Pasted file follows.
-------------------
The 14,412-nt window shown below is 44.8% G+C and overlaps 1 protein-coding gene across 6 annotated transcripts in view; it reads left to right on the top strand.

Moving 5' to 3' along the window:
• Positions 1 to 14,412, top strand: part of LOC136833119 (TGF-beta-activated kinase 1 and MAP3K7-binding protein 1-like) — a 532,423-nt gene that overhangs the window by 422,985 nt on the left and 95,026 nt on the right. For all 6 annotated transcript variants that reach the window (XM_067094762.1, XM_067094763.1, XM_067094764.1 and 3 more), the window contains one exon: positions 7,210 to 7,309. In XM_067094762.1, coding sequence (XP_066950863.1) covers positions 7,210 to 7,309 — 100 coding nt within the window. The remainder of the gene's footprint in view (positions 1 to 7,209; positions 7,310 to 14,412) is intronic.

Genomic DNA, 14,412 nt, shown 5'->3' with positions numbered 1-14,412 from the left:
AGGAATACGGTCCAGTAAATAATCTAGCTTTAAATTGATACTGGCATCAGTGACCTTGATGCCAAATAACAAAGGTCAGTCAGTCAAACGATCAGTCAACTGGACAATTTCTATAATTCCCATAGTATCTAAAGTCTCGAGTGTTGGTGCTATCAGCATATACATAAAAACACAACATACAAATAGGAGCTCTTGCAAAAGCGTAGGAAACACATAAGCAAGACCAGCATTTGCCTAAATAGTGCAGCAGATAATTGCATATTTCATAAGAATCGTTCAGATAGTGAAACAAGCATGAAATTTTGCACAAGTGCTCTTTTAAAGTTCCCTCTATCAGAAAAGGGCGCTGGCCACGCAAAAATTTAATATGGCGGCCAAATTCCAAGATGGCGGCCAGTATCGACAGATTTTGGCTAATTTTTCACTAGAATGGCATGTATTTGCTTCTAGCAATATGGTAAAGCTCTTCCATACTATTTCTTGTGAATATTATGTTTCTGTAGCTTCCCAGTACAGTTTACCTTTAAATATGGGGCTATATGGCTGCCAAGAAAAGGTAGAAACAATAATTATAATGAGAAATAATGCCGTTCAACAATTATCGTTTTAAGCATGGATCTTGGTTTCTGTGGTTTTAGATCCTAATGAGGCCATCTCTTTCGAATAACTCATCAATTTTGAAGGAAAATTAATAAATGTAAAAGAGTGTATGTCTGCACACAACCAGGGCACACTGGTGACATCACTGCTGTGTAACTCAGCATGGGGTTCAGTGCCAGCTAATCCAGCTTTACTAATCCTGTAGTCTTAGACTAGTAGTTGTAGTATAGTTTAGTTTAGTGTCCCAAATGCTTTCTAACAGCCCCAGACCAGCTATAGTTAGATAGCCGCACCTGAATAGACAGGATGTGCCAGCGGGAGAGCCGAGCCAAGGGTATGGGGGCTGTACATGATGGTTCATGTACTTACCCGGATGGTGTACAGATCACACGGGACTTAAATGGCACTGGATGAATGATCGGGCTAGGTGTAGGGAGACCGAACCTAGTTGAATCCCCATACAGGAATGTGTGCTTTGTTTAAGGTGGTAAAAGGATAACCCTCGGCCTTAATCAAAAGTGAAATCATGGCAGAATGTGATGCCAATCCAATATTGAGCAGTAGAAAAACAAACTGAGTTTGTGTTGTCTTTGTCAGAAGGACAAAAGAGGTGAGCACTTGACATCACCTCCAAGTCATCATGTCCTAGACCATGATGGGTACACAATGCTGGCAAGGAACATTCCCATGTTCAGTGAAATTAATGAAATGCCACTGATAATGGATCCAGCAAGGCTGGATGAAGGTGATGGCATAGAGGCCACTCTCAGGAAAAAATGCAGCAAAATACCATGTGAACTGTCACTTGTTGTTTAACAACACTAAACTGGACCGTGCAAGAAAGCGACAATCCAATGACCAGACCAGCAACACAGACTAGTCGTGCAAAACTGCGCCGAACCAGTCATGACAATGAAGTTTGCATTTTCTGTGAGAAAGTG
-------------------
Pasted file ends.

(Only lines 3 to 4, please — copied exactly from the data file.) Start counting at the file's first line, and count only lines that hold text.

• Positions 1 to 14,412, top strand: part of LOC136833119 (TGF-beta-activated kinase 1 and MAP3K7-binding protein 1-like) — a 532,423-nt gene that overhangs the window by 422,985 nt on the left and 95,026 nt on the right. For all 6 annotated transcript variants that reach the window (XM_067094762.1, XM_067094763.1, XM_067094764.1 and 3 more), the window contains one exon: positions 7,210 to 7,309. In XM_067094762.1, coding sequence (XP_066950863.1) covers positions 7,210 to 7,309 — 100 coding nt within the window. The remainder of the gene's footprint in view (positions 1 to 7,209; positions 7,310 to 14,412) is intronic.

Genomic DNA, 14,412 nt, shown 5'->3' with positions numbered 1-14,412 from the left: